Atali, the site of recent attacks on Muslims by their Hindi co-villagers, is a metaphor for India. Or,a mirror India should look into, to ‘re-cognize’ itself. To know that it is gradually turning into a majoritarian society. A society in which neighbors turn into strangers and yet keep feigning /pretending affinity and love for each other. A nation with a Hindu sensibility-zone and a Muslim sensibility zone.
The rites of passage are familiar. The majority has to be persuaded and convinced that it has to graduate from its present complacent position to a more respectable position of power, which was always its due but which it could not get because of the policies of ‘appeasement of the minorities’. After a long, sustained education, a ceremony, an event is organized in which majority has to participate as one person. It has to be a violent event in which blood would be shed. Had not Bhima drunk the blood of Kauravas? Or, Draupadi untied her hair with a vow that she would tie it only after washing it with the blood of Duhshasana? Read more…
Guest post by AZZA BASARUDIN and KHANUM SHAIKH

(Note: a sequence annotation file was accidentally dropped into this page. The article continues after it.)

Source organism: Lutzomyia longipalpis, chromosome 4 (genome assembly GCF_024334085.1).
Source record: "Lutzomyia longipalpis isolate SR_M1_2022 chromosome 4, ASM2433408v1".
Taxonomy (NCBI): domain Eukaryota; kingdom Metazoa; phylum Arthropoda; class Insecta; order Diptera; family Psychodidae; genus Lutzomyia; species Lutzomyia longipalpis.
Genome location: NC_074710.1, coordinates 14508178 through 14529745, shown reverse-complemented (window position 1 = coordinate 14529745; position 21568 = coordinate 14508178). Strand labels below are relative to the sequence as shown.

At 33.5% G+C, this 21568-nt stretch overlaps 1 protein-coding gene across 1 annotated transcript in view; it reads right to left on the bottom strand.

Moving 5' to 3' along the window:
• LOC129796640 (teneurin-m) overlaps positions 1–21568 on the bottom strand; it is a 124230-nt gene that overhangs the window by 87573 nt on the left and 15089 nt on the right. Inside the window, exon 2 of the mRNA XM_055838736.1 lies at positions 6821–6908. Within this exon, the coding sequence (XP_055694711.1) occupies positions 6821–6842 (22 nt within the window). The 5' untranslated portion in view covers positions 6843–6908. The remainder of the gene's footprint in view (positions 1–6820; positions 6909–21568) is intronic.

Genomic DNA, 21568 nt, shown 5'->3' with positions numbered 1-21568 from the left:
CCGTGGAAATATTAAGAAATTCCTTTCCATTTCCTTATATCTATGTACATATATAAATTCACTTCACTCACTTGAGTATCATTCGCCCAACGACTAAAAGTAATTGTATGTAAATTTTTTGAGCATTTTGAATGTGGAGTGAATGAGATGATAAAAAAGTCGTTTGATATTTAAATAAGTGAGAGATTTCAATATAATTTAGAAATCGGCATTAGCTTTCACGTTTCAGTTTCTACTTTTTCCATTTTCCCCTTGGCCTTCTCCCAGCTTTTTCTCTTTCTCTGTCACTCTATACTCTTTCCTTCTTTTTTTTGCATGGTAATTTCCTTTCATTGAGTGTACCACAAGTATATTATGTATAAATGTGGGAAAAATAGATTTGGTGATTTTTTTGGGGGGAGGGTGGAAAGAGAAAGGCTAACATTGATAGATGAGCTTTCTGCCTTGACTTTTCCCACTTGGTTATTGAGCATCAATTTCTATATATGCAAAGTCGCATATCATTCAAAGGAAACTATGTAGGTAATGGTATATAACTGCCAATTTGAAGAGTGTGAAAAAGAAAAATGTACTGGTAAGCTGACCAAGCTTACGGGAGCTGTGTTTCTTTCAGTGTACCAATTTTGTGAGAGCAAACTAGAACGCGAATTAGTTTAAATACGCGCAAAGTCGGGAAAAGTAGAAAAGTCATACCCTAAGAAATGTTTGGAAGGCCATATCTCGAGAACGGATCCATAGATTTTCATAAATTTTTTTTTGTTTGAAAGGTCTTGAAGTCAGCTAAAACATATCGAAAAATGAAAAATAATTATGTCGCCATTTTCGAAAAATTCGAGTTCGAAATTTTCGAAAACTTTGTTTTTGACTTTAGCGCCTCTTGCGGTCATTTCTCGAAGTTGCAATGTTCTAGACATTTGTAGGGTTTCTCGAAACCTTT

In the past decade, the efforts of women in communities of Muslims to claim leadership roles within their communities of worship have animated heated debates around the role and place that Islam ascribes to women. Questions of whether women are allowed to call congregants to prayer (adhaan), deliver sermons (khutba), lead prayers, and participate in mixed-gender prayer with women and men standing side-by-side are religiously permissible acts have been thrown up into the air, gaining support from some Muslims, and intense resistance from others. Within the United States, these contemporary debates can be traced back to a mixed-gender Friday prayer service led by Dr. Amina Wadud at Synod House of the Cathedral of St. John the Divine in New York in 2005. Numerous women-led prayer sessions have since taken place in cities across the United States, and in various global locations such as Toronto and Barcelona. Widespread condemnation, heresy charges, and death threats swiftly followed some of these acts of defiance by Muslim women who are tired of being excluded from and/or given marginal spaces/roles within mosques for prayer, i.e. usually behind men or in less than ideal spaces where it is difficult to see/hear the sermon (khutba). Nonetheless, voices of support and acceptance are also prevalent—not that the women trailblazing this mode of leadership in ritual practices need anyone’s approval. It is into one such space—a newly created women-only Friday prayer organized by the Women’s Mosque of America—that we made our way on May 22, 2015 in Los Angeles. Read more…